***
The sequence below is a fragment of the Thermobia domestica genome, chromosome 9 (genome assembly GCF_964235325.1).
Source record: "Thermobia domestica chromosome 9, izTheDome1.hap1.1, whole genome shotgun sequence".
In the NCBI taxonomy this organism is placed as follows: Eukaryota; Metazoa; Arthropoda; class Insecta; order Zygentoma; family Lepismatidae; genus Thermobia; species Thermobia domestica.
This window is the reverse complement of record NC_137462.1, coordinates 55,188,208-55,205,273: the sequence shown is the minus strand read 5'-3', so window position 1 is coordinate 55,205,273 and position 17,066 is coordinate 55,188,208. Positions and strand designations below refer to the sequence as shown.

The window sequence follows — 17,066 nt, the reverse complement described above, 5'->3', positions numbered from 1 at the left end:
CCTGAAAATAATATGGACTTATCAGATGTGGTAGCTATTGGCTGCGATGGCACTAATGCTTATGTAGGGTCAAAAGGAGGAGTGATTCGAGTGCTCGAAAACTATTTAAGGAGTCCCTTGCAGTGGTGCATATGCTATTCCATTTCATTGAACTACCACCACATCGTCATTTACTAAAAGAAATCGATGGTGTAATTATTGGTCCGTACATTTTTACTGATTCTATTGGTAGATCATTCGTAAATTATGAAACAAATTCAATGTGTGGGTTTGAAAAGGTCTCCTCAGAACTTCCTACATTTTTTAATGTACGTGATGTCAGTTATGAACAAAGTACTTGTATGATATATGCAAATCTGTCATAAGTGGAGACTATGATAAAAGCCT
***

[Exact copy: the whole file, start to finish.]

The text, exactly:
The sequence below is a fragment of the Thermobia domestica genome, chromosome 9 (genome assembly GCF_964235325.1).
Source record: "Thermobia domestica chromosome 9, izTheDome1.hap1.1, whole genome shotgun sequence".
In the NCBI taxonomy this organism is placed as follows: Eukaryota; Metazoa; Arthropoda; class Insecta; order Zygentoma; family Lepismatidae; genus Thermobia; species Thermobia domestica.
This window is the reverse complement of record NC_137462.1, coordinates 55,188,208-55,205,273: the sequence shown is the minus strand read 5'-3', so window position 1 is coordinate 55,205,273 and position 17,066 is coordinate 55,188,208. Positions and strand designations below refer to the sequence as shown.

The window sequence follows — 17,066 nt, the reverse complement described above, 5'->3', positions numbered from 1 at the left end:
CCTGAAAATAATATGGACTTATCAGATGTGGTAGCTATTGGCTGCGATGGCACTAATGCTTATGTAGGGTCAAAAGGAGGAGTGATTCGAGTGCTCGAAAACTATTTAAGGAGTCCCTTGCAGTGGTGCATATGCTATTCCATTTCATTGAACTACCACCACATCGTCATTTACTAAAAGAAATCGATGGTGTAATTATTGGTCCGTACATTTTTACTGATTCTATTGGTAGATCATTCGTAAATTATGAAACAAATTCAATGTGTGGGTTTGAAAAGGTCTCCTCAGAACTTCCTACATTTTTTAATGTACGTGATGTCAGTTATGAACAAAGTACTTGTATGATATATGCAAATCTGTCATAAGTGGAGACTATGATAAAAGCCT